Death, Rebirth and the Feminist Porn Star

Director Isabel Peppard talks about Morgana, her first feature documentary, a portrait of unexpected leading lady.
Death, Rebirth and the Feminist Porn Star

'There's a whole close-knit international community of people who make ethical porn,' explains director and artist Isabel Peppard. More at home in the worlds of goth/horror art and filmmaking, she considers herself something of an interested outsider, but respects the creativity and ethics of this community. 'Ethical porn, often known as feminist porn, focuses on female pleasure, rather than just using women as objects. It's a different production model. Like with ethically sourced food, if you watch ethical porn, you know your porn stars have been treated well.'

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Peppard is best known for her internationally award-winning stop-motion animation Butterflies (2012). That 12-minute film is a gorgeously handcrafted gothic fairytale about an artist who takes a job in a factory and slowly loses her ability to draw. Her muses  – embodied by lovable silicone winged creatures, complete with bellybuttons, nipples and luminous eyes – literally shrivel up over time, sending the artist into a hellish underworld where dancers have lost their feet, and zombie musicians strum stringless guitars. It's a fable about selling your soul and the importance of protecting creative expression in a capitalist world. Many viewers (including me) found it profoundly moving.

Now Peppard has made her first feature film, co-directed with Josie Hess and produced by Karina Astrup (Despite the Gods). It's a world away from Butterflies, but similar themes and preoccupations emerge if you look closely enough. Morgana, which premieres at the 2019 Melbourne International Film Festival, is a documentary portrait of alternative porn star 'Morgana Muses', a depressed housewife and mother who left her marriage at the age of 47 and reinvented herself as the star and producer of her own erotic films.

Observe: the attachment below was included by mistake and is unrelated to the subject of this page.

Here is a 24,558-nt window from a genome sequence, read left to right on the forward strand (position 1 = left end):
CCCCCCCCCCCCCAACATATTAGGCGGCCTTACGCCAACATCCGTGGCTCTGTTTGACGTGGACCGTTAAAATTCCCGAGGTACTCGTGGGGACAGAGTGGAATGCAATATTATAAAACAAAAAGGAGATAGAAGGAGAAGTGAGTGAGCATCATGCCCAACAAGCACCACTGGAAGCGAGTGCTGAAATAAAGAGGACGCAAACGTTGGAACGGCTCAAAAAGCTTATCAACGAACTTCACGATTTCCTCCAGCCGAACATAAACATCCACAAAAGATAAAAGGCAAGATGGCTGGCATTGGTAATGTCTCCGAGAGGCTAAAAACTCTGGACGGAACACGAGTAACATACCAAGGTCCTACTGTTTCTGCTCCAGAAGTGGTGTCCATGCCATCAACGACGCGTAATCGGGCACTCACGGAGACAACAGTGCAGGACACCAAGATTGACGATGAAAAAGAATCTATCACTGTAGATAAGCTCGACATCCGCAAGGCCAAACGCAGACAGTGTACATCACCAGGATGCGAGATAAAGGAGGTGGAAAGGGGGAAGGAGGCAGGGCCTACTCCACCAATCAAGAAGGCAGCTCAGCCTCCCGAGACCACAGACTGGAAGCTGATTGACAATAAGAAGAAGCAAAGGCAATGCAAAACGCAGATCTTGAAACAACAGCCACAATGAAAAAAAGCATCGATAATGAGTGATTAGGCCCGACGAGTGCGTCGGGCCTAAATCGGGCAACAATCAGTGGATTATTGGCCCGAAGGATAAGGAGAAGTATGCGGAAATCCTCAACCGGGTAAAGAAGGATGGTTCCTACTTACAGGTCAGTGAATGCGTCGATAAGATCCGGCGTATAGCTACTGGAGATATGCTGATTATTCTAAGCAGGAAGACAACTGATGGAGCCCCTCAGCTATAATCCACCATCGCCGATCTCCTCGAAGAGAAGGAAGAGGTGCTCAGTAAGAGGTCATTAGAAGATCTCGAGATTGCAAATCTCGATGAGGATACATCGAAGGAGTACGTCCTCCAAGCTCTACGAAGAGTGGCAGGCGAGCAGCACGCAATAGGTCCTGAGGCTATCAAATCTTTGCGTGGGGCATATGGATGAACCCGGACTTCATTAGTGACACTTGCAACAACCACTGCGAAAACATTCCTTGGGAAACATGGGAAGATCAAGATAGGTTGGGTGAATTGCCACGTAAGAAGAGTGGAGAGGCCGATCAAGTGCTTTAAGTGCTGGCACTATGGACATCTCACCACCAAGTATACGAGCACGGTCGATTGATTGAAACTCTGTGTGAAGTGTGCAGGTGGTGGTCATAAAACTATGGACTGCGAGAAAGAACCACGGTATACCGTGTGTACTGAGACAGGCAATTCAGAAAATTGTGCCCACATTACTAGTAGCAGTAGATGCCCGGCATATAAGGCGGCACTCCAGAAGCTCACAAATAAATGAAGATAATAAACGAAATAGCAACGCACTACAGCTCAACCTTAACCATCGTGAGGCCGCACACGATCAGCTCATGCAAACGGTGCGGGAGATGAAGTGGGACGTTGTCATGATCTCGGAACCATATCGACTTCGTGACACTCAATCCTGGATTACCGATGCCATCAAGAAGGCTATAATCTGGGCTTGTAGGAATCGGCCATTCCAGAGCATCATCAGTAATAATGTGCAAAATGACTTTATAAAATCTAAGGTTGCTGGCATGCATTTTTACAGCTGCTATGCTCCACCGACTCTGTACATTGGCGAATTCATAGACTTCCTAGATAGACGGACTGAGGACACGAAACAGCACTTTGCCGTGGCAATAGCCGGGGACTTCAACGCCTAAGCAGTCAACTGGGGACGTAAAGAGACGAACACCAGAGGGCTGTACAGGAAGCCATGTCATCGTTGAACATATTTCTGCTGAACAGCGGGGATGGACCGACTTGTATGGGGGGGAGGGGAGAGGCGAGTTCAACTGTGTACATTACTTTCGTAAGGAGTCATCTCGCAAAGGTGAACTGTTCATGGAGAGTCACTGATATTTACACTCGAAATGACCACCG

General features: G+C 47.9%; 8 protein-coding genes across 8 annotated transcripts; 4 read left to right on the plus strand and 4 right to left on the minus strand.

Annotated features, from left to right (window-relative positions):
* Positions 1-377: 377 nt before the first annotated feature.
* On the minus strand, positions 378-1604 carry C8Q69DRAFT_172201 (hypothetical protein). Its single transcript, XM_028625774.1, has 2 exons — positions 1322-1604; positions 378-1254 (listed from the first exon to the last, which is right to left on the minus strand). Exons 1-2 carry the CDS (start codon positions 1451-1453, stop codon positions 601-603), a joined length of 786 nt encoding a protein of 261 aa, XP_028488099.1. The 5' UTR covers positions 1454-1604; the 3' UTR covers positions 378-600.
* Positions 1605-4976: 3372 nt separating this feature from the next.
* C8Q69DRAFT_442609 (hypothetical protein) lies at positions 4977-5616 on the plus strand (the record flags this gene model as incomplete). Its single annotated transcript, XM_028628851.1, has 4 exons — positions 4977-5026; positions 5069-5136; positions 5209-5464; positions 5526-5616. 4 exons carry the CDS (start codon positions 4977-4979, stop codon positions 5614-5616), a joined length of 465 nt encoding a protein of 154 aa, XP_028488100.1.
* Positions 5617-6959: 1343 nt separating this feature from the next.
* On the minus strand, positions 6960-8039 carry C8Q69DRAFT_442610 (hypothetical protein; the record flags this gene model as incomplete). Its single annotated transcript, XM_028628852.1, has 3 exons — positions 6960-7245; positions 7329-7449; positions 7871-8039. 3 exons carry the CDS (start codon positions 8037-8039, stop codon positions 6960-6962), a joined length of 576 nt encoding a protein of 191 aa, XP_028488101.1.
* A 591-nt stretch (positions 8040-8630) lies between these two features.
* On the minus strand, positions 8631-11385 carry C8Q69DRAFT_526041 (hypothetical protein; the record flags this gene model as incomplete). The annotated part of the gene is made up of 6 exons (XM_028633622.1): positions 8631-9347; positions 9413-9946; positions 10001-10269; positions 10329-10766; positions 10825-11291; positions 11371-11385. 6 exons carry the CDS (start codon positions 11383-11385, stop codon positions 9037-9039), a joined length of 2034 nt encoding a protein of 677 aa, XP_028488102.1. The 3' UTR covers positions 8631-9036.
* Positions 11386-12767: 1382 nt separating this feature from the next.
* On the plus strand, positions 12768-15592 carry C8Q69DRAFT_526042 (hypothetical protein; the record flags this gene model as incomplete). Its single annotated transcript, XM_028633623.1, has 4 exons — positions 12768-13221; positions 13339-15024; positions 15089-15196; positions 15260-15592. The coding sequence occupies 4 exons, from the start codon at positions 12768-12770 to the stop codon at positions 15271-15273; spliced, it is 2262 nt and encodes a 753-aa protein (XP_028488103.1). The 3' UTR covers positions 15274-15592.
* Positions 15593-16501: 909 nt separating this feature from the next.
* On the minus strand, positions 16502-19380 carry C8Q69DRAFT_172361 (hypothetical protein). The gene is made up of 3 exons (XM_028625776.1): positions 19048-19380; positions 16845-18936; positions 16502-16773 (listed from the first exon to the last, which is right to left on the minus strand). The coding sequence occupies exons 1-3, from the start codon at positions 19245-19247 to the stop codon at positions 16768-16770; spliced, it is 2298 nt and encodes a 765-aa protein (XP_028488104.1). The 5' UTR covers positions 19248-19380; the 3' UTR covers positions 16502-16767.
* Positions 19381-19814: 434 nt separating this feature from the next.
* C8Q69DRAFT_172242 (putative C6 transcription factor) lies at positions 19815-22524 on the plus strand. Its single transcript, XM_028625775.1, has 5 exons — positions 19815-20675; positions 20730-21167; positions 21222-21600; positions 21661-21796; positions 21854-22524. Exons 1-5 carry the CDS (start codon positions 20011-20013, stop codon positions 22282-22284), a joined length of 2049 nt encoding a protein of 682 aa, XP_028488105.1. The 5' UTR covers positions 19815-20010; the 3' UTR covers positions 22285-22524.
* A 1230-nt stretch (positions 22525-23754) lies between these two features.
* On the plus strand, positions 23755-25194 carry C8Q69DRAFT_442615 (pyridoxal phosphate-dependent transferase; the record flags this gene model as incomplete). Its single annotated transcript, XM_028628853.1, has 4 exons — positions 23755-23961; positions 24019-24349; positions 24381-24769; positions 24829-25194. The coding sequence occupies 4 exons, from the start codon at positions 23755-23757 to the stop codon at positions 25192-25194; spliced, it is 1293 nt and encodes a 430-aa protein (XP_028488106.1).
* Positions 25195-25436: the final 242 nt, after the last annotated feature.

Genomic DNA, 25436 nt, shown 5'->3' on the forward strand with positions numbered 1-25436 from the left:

Finding the Muse

Peppard (pictured below) first came upon the project in 2014 when Josie Hess asked her to film Morgana's 50th birthday celebrations, which included included the 'Phoenix' art installation of the star tied up in red ropes (pictured) undergoing a kind of death and rebirth. Hess already worked closely with Morgana as director and co-producer of her erotic films under the Permission4Pleasure label, and their work had  a following on the international alternative porn circuit. Peppard was immediately fascinated by the unexpected movie star.

'It was supposed to be a calling card short film,' she remembers, 'but on the first day of shooting I found out that just two years earlier, Morgana had been this repressed rural housewife, and I wanted to know more about how she'd made this giant leap. She's a very dramatic character who had to overcome all this gender stereotyping and had found a way to express herself and connect to a creative community who valued her.' 

The two directors decided the subject deserved a full length feature, but in subsequent years things became more complicated, and arguably even more interesting. 'At first we thought we'd be making a kind of cut and dried triumphal story,' says Peppard, 'but then this other thread about her mental health struggles emerged and she had to be reborn as something more realistic. Like all of us, there are many cycles of death and rebirth that we live through, and I really identified with that.'

Peppard says she thinks we are making very slow progress in terms of overcoming taboos around aging and sexuality. 'It's beyond female ageing. It's about what kind of bodies are allowed to have a sexuality without being a kind of figure of fun or a fetish. We live in a very patriarchal society where bodies have been commodified, so if you don't fit into this very small box of what is deemed to be sexually attractive, you are expected not to be visible.'

Finding the Money